Gary Locke looking to prove his worth to Hearts

Interim manager Gary Locke at Riccarton yesterday. Picture: SNS

Interim manager Gary Locke at Riccarton yesterday. Picture: SNS

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“THERE is probably nobody better to take over. He has played at this club for a long period of time and knows what it means. The boys will be right behind him...” Andy Webster’s words reveal the Hearts players’ feelings on Gary Locke potentially becoming their new manager.

Locke himself is interested in the role after more than three years as first-team coach, stressing it would be his “dream job”.

The decision rests with Vladimir Romanov, the club’s majority shareholder, and his right-hand man Sergejus ­Fedotovas. Nothing will be decided quickly following the removal of John McGlynn on Thursday morning.

Locke gets the chance to prove his worth today when he and Darren Murray, Hearts’ player development manager and under-20 coach, below right, take charge of the first team against Motherwell as interim managers. They will be assisted by Edgaras Jankauskas.

Locke’s excitement shines through when speaking about the opportunity. He is a lifelong Hearts fan and feels honoured to get the chance to take the team, even temporarily.

Fedotovas says a manager with experience is vital, but the board could be persuaded to consider Locke and Murray as serious contenders if results take a dramatic upturn.

McGlynn was sacked for dreadful league form with Hearts 11th in the Scottish Premier League. Financial problems and the loss of key players left him with a team full of youth academy players and badly lacking experience.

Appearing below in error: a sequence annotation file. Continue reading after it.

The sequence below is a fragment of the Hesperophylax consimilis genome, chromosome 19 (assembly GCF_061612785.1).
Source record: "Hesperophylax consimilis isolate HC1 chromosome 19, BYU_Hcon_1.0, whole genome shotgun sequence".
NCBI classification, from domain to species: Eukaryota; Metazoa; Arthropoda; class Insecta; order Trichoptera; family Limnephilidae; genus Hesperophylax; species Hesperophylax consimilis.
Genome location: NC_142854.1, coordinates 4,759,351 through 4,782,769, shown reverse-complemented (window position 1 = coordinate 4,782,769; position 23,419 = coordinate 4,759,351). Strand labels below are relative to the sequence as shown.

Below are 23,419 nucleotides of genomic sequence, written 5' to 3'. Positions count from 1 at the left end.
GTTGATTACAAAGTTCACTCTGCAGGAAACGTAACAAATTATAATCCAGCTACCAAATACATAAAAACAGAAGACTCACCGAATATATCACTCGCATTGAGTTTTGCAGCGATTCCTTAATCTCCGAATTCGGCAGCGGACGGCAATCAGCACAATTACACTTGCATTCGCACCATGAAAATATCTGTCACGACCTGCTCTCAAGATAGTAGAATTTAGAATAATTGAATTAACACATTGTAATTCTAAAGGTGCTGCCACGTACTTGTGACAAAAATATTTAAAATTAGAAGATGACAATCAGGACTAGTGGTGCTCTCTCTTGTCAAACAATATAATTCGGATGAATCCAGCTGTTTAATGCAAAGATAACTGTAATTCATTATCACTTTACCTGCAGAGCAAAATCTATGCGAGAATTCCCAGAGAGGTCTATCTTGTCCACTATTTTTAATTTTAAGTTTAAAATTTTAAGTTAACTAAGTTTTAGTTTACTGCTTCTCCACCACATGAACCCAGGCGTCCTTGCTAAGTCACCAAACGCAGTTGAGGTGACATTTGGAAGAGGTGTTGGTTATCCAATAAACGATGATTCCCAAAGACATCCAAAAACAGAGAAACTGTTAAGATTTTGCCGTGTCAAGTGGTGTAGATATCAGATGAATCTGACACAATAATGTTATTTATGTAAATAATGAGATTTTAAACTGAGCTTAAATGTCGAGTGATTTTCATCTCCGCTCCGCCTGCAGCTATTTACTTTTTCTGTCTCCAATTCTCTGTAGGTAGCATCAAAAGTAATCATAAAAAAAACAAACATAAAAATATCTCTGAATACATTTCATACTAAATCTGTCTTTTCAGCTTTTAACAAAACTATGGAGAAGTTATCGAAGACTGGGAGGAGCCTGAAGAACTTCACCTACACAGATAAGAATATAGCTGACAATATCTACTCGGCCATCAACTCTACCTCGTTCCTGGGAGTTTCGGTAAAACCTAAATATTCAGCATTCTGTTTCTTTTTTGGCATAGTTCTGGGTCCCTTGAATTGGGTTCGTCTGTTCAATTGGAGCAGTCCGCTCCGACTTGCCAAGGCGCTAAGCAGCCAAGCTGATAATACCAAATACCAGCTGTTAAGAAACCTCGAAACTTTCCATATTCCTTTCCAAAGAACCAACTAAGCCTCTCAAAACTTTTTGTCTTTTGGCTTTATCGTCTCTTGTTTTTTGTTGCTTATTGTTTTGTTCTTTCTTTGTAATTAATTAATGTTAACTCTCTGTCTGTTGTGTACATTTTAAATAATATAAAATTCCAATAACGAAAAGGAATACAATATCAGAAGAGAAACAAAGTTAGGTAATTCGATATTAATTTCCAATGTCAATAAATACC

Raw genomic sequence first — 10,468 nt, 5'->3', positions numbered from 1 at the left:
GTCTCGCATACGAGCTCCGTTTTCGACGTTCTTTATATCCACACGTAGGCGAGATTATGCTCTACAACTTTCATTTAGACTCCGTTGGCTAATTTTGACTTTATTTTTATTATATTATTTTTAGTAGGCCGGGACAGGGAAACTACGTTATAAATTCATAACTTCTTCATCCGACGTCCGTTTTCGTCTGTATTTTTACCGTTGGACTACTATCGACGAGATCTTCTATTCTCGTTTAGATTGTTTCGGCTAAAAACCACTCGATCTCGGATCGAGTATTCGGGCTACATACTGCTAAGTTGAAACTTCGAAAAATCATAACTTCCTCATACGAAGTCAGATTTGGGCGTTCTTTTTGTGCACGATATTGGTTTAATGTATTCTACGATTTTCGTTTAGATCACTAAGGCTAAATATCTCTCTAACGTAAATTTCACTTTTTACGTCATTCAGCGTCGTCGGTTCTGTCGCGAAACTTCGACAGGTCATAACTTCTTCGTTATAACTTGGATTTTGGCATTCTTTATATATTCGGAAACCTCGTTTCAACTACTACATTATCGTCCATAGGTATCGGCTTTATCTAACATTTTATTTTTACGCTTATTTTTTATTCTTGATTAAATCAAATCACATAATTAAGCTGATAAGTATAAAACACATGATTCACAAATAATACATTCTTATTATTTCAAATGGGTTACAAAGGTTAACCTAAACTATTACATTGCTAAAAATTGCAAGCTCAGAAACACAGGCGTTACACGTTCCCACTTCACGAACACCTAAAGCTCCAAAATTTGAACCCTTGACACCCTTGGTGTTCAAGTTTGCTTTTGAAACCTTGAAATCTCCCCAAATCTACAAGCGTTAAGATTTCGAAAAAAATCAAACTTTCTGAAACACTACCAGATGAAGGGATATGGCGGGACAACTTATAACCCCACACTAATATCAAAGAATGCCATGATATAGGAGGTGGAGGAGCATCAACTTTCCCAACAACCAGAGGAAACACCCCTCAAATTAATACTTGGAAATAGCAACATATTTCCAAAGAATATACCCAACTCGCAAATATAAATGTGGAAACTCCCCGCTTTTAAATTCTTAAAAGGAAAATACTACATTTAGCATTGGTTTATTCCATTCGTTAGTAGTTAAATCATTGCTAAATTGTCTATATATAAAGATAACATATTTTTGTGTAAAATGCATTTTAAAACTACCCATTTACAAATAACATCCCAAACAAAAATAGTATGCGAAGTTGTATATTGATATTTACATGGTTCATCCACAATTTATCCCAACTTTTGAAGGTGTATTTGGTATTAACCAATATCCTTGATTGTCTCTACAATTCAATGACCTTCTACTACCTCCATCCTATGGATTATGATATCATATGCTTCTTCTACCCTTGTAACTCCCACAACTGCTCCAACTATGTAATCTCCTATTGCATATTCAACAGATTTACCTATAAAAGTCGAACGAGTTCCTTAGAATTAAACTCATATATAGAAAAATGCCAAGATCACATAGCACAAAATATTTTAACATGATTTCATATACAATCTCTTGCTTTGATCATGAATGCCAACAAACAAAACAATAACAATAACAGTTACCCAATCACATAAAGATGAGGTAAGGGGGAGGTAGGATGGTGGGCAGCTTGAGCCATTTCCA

If Locke and Murray can galvanise the squad against Motherwell today and St Johnstone on Tuesday, their stock will rise rapidly. Both men know that themselves, although Locke is wisely playing down the notion of him becoming manager ­permanently. “Me and Darren were pulled in on Thursday morning and told we’re in charge against Motherwell. That’s as far as I’m looking,” he said.

“This is a fantastic club with a fantastic history. It’s a dream job in my opinion, but I’m a bit biased. It’s a huge club with huge potential. I’m sure there will be plenty people looking to come in here. Look at the amount of fantastic people out there who are out of work. I’m sure an opportunity to manage Heart of Midlothian would be high on their list of priorities. I think the board will be inundated with applications.

“This club means a lot to me. I just want to see Hearts winning. I’ve been first-team coach here for over three years now and I’ve loved every minute of it, some good and some bad.

“I love coming in here every morning and working with the players on the training pitch. I don’t have a magic wand. We haven’t done enough in games to win them this season, that’s why were in this league ­position.

“We’ll try to get the players up for the game today, get the motivated and organised and hopefully they put in a performance that merits wearing the Hearts jersey.”

Asked if he will formally apply for the vacancy, Locke said: “I don’t think I need to apply. I’m here, they know I’m here and they know what I’m capable of. I’ve got all the licences.

“The club are talking to candidates, I believe. If they think I’m the man for the job, then great. If not, who knows what will happen?” No-one will be allowed to call him “gaffer” in any case. “We’re certainly not at that stage. I’m quite happy with ‘Lockie’,” he smiled.

At 37, Locke is far from the youngest man to be control of the first team at Tynecastle. Englishman Frank Moss was appointed Hearts manager in March 1937 at the age of just 28. Since then, Bobby Moncur (35), Tony Ford (36), Alex MacDonald (player/manager, 33), Sandy Clark (33) and Craig Levein (36) have all been younger than Locke. The current incumbent intends to use all his experience to rejuvenate the squad.